The 1970s Science Fiction Movies Quiz

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About This Quiz

The 1970s was a diverse decade for science fiction movies that gave us dark futures and glorious futuristic visions, grim apocalyptic tales and aliens both friendly and hostile. Are you an expert on sci-fi cinema of the '70s? Take this quiz to see.

In this Steven Spielberg movie, people around the world are affected by messages from visiting aliens, which we eventually communicate with via a five-tone musical sequence.

"Close Encounters of the Third Kind" stars Richard Dreyfuss.

This 1976 movie starred David Bowie as an alien who comes to Earth seeking water for his parched home planet.

"The Man Who Fell to Earth" was Bowie's first film role.

A restless farm boy becomes involved in a galaxy-spanning war in this movie, which spawned what is arguably the biggest film franchise of all time.

The farm boy is Luke Skywalker; the movie is "Star Wars." You might have heard something about it.

Ridley Scott's 1979 movie about a space mining crew that stumbles across a devastatingly lethal creature is well-known for artist H.R. Giger's indelible designs.

"Alien" also spawned a long-running film franchise.

This movie features both a dystopian corporate-controlled future and ultraviolent roller derby.

"Rollerball" was closer to the mark in predicting a corporate-dominated 21st century than in predicting any enduring popularity for roller derby.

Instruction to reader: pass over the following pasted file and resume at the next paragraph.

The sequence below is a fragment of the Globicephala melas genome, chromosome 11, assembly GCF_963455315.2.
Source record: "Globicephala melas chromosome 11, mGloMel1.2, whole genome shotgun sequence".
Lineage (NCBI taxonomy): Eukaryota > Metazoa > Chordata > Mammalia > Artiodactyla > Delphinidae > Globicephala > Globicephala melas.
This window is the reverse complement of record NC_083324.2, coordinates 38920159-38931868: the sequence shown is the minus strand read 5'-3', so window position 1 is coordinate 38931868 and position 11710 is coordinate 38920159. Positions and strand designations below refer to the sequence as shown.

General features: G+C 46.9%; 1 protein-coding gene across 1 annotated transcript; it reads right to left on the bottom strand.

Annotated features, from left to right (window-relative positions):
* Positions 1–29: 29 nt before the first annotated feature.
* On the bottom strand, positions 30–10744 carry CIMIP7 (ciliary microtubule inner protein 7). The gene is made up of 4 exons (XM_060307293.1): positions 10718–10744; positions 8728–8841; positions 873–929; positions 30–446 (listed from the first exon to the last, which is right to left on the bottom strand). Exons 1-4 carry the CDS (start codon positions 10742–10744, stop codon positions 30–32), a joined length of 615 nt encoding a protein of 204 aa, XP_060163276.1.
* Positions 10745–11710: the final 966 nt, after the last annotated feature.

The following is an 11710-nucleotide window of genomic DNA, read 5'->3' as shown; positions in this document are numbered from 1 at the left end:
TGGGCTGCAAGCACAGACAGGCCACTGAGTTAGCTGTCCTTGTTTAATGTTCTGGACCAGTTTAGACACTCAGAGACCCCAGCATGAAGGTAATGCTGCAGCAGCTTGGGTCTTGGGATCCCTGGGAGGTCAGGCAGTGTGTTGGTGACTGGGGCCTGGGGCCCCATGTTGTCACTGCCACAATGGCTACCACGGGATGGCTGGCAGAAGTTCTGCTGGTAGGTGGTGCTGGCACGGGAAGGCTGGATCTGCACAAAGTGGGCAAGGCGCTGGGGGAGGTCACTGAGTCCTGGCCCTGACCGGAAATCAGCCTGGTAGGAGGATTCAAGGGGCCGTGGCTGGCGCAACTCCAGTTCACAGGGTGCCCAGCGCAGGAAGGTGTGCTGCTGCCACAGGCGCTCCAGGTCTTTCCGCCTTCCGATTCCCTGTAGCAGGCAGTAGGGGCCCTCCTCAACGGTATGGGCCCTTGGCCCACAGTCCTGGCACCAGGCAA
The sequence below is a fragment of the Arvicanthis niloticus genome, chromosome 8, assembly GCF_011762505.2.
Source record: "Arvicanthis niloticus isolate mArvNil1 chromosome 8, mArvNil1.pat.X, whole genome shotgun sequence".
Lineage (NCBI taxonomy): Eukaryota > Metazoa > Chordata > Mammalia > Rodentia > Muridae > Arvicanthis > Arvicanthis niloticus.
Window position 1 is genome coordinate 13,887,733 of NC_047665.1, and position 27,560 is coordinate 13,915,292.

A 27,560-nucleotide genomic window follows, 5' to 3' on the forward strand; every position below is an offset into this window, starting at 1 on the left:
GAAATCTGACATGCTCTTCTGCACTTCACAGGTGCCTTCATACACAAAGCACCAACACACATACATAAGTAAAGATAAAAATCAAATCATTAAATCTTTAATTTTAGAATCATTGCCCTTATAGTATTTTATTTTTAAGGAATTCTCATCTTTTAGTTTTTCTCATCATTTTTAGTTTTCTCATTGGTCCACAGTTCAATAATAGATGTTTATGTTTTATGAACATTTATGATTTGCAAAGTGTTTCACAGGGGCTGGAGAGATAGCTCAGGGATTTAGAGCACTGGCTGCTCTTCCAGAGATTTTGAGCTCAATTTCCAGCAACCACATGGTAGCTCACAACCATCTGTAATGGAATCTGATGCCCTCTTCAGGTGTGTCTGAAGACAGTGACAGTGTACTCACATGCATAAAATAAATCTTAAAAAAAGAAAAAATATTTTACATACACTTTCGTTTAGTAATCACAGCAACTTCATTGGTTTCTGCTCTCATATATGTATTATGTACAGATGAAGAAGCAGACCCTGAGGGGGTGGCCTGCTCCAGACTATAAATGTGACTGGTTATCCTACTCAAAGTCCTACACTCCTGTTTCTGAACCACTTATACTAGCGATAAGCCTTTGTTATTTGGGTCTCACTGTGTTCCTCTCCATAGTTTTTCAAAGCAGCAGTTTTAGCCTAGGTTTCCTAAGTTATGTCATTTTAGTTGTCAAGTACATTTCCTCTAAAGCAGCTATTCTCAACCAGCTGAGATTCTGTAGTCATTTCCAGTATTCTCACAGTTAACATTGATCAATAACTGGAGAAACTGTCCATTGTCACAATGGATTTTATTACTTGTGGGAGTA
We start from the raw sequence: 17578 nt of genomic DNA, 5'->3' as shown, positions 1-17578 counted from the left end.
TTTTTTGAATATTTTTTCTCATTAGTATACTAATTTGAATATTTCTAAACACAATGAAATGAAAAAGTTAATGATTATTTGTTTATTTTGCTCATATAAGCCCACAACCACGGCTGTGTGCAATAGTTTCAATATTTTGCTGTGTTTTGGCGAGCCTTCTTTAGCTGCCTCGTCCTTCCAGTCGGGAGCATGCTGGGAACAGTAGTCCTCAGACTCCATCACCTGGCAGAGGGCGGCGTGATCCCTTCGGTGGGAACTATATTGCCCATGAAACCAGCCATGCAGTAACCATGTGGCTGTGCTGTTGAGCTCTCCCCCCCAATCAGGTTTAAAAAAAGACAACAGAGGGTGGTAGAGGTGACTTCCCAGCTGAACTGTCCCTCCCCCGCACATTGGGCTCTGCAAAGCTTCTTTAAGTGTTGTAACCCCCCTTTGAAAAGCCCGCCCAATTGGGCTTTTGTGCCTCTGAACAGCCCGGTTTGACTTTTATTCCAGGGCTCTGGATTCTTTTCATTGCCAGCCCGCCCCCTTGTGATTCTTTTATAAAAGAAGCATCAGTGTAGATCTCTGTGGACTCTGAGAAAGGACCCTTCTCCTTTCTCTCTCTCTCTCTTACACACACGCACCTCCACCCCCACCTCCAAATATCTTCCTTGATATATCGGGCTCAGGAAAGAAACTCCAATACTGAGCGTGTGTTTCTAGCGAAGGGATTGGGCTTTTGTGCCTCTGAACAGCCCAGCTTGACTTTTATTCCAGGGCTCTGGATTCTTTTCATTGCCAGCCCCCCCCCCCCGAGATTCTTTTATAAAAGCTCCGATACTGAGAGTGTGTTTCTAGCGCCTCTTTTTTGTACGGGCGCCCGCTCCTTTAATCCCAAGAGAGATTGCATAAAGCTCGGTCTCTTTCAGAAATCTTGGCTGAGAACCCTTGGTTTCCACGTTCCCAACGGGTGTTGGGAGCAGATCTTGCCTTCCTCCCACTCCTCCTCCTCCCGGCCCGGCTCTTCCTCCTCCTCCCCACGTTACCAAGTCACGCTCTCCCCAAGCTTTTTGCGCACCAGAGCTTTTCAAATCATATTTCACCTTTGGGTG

In this movie, the fourth of five movies in a series about an Earth where primate evolution took a very different direction, humans enslave apes that eventually revolt under the leadership of an ape named Caesar.

"Conquest of the Planet of the Apes" served loosely as the basis of the 2011 reboot series' "Rise of the Planet of the Apes."

A cop hunts a violent gang after they murder his family in this Australian movie set in a dusty dystopian future where water and fuel are scarce.

"Mad Max" stars Mel Gibson.

Yul Brynner played a robot cowboy run amok in this movie about a malfunctioning theme park.

Brynner's trademark shaved head gave his "Westworld" cowboybot a menacing appearance.

In 1971, one of the strangest Godzilla movies was released, in which Godzilla battles a monster that is the living embodiment of pollution.

"Godzilla vs. Hedorah" was released in the U.S. as "Godzilla vs. the Smog Monster."

In this grim movie, the plankton used to produce food rations for the swollen world population runs out, so human corpses are used to make the food instead (without telling anyone).

"Soylent Green is peeeeeeeeeople!"

Jazz musician Sun Ra is the focus of this surreal movie, in which he colonizes a new planet by transporting fellow black people there via his music. It's a good example of 1970s Afrofuturism.

"Space Is the Place" where Sun Ra wanted to build a new future.

This movie is a remake of one made in 1956 about aliens who replace humans with identical clones devoid of emotion.

The bleak, terrifying ending of "Invasion of the Body Snatchers" helps make it one of the best horror/sci-fi movies ever made and certainly one of the best remakes.

Charlton Heston stars in this movie about a man who is the only human immune to a plague that wipes out the rest of humanity. It's a remake of "The Last Man on Earth" and was remade again later as "I Am Legend, " starring Will Smith.

The novel upon which all three movies, including "The Omega Man," were based is called "I Am Legend."

This Disney-produced movie is about psychic siblings whose powers draw the attention of a wealthy villain. The kids turn out to be aliens.

"Escape to Witch Mountain" was remade in 1995 and again in 2009.

A popular 1930s sci-fi/adventure serial served as the inspiration for this spoof aimed at adults, featuring the planet Porno, a villain named Emperor Wang the Perverted and quite a lot of nudity.

Critics claim "Flesh Gordon" is a step above most gratuitous parodies because of its obvious love for the original serials.